TOM SAWYER STYLE
If a person does something a little unusual you may wonder about them. Then as you think about it more you have to admire their toughness and determination. Cousin Dan Peters visited recently and brought two of his kids, John and Savannah. They stayed overnight at our cabin on the river and the temperature got down to about freezing. Before bed time, ninth grader John told his dad that he was going deer hunting the next morning Tom Sawyer style. Dan didn’t pay much attention to the idea but at first light next morning found John already gone to the deer stand. Two hours later here came John back, barefooted, pants rolled up, and no shirt. A few days later Jean hollered for me to get up and shoot a coyote very near our house. After being barefooted only a couple of minutes on the frozen leaves my feet felt like they were about to fall off. That’s when I really admired John’s determination.
People are not the only ones having problems with the prolonged drought. Some of you may remember the concrete bridge across Doctors Creek at Liberty Grove. Zack and I walked down to the bridge a few days ago and I saw the carcass of an animal. Walking closer I saw it was the remains of a beaver. Nothing left except the bones and paddle shaped tail. The story was imprinted in the mud. Three places fifty yards apart showed where the battle raged. Coyote tracks were thick where the beaver had been surrounded. The beavers’ dens are scattered along the now dry creek but there is no food for them such as tree bark from a live tree. No green weeds either. Each night the beavers must walk over a quarter of a mile across open beach type land to get to any suitable vegetation. Many faced with the problem will probably be killed.
Each year Scott Larkin from near Picayune, Mississippi comes to hunt ducks in our area. This year he brought his sixth grade son, Cade, and a friend, John Landry from Baton Rouge. Golfers yearn for a hole in one and deer hunters want a ten pointer, but duck hunters want to kill a duck with a metal band on its leg. Cade was very excited this year as he killed a banded mallard. We sat right on the pool bank and called the toll free number on the band to get some information. The green head was banded in 2009 at the J. Clark Salyer National Wildlife Refuge in Bottineau County, North Dakota. I looked on a map and this refuge is only ten miles from the Canadian line. Cade has already killed another banded duck a year or so ago. Good hunting to John, Scott, and Cade.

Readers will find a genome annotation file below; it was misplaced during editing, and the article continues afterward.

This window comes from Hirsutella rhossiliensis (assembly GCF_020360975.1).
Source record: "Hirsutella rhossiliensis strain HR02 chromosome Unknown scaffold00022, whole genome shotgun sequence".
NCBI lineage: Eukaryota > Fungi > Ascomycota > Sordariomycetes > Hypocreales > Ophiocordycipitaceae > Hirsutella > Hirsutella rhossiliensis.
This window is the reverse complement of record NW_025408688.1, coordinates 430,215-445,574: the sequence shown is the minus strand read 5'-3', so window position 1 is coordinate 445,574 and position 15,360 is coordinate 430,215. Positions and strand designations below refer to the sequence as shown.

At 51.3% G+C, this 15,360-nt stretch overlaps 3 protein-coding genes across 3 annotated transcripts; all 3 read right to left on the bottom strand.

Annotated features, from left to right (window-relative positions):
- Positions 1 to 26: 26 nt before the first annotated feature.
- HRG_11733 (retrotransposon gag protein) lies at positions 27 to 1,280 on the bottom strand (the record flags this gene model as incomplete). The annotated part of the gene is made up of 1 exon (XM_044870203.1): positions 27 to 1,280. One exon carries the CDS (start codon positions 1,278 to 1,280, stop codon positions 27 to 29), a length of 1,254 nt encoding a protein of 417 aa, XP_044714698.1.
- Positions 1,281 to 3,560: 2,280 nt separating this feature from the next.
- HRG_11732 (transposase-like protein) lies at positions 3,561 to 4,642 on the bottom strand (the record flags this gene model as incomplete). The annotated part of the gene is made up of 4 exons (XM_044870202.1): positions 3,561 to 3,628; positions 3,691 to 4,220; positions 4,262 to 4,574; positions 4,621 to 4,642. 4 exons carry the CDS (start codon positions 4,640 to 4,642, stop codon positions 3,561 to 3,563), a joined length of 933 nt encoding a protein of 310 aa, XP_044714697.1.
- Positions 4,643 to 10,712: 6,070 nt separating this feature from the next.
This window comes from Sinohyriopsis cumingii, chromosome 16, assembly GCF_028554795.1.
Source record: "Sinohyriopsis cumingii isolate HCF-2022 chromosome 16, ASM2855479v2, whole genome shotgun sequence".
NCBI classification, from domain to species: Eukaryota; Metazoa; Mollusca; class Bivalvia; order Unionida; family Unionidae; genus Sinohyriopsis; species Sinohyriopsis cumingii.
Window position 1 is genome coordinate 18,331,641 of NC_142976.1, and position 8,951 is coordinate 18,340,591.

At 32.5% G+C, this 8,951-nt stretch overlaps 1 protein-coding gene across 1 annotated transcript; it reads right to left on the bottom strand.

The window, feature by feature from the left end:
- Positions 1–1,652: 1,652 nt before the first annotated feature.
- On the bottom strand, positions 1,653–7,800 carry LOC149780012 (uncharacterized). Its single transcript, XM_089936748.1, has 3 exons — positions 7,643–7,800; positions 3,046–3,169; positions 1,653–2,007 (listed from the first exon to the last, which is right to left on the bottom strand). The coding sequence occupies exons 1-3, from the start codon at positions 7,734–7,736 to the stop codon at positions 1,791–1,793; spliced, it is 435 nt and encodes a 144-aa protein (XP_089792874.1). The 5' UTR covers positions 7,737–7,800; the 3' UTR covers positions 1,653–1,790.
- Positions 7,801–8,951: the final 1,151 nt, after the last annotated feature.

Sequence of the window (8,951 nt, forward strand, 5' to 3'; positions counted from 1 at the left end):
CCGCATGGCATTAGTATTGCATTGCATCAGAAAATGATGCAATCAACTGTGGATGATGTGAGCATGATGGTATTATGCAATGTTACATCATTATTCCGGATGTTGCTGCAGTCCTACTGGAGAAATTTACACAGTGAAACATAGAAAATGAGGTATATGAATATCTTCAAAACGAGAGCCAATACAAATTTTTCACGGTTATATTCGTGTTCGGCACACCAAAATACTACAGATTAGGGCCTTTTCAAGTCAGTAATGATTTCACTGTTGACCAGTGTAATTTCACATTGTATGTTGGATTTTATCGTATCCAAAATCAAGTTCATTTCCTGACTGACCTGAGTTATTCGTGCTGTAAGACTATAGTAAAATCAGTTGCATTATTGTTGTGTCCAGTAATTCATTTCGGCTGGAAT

Louisiana love potions from long ago as recorded in the Old Nachitoches Magazine: A woman can carry a piece of meat under her arm for two days, squeeze the juice out of it into some alcohol, then sprinkle it on the shirt of the man she wants.
If a girl doesn’t love a man back he can obtain a piece of her hair and feed it to a hog. Soon, she (not the hog) will fall in love with you.
Two guys were discussing the economy and mentioned how a lot of people borrow more than they can pay back. One of them gave an example: “I never did like to wash more than I can hang out.”
More old sayings: Referring to a man that gets up very early. He pries up the sun with a crowbar.
Referring to a field worker wishing the day would soon be over. Looking for sundown and salt pork.
Fog so thick you couldn’t spit. Cold enough to freeze two dry rags together. Referring to somebody plowing a crooked row. It would break a snake’s back to follow that furrow. About a good salesman. He could sell a fiddle to a one armed deaf and dummer. That meat is so tough you can’t stick a fork in its gravy. He was the last one on the last row when faces were handed out.
While on the subject of ducks, here’s two waterfowl jokes. How do you get down from an elephant? You don’t. You get down from a duck.
When you see a flock of geese flying, why is one side of the V longer than the other? Are you sure you are ready for this? It has more geese in it.
Congratulations to nephew Clint Hocutt who just graduated with honors from Texas A&M Commerce.
Happy New Year to all!!!!